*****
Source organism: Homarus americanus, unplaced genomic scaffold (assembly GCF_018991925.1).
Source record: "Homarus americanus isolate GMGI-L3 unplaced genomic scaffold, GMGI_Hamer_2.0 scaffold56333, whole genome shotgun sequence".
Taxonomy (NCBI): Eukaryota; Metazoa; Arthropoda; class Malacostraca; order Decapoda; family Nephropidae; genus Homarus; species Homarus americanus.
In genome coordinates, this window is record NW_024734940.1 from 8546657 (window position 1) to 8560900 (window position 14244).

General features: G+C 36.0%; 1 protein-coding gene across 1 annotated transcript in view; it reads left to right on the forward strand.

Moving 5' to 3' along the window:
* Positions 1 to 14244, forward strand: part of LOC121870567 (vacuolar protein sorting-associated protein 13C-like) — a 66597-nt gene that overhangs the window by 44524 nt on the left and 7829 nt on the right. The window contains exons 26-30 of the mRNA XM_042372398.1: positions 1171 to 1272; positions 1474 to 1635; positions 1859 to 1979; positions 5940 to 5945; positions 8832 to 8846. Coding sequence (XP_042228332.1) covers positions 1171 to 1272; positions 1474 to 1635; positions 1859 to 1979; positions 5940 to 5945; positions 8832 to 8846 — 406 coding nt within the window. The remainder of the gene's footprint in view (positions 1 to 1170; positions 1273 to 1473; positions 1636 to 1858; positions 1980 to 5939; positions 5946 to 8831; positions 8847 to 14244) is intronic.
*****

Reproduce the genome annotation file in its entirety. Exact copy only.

Source organism: Homarus americanus, unplaced genomic scaffold (assembly GCF_018991925.1).
Source record: "Homarus americanus isolate GMGI-L3 unplaced genomic scaffold, GMGI_Hamer_2.0 scaffold56333, whole genome shotgun sequence".
Taxonomy (NCBI): Eukaryota; Metazoa; Arthropoda; class Malacostraca; order Decapoda; family Nephropidae; genus Homarus; species Homarus americanus.
In genome coordinates, this window is record NW_024734940.1 from 8546657 (window position 1) to 8560900 (window position 14244).

General features: G+C 36.0%; 1 protein-coding gene across 1 annotated transcript in view; it reads left to right on the forward strand.

Moving 5' to 3' along the window:
* Positions 1 to 14244, forward strand: part of LOC121870567 (vacuolar protein sorting-associated protein 13C-like) — a 66597-nt gene that overhangs the window by 44524 nt on the left and 7829 nt on the right. The window contains exons 26-30 of the mRNA XM_042372398.1: positions 1171 to 1272; positions 1474 to 1635; positions 1859 to 1979; positions 5940 to 5945; positions 8832 to 8846. Coding sequence (XP_042228332.1) covers positions 1171 to 1272; positions 1474 to 1635; positions 1859 to 1979; positions 5940 to 5945; positions 8832 to 8846 — 406 coding nt within the window. The remainder of the gene's footprint in view (positions 1 to 1170; positions 1273 to 1473; positions 1636 to 1858; positions 1980 to 5939; positions 5946 to 8831; positions 8847 to 14244) is intronic.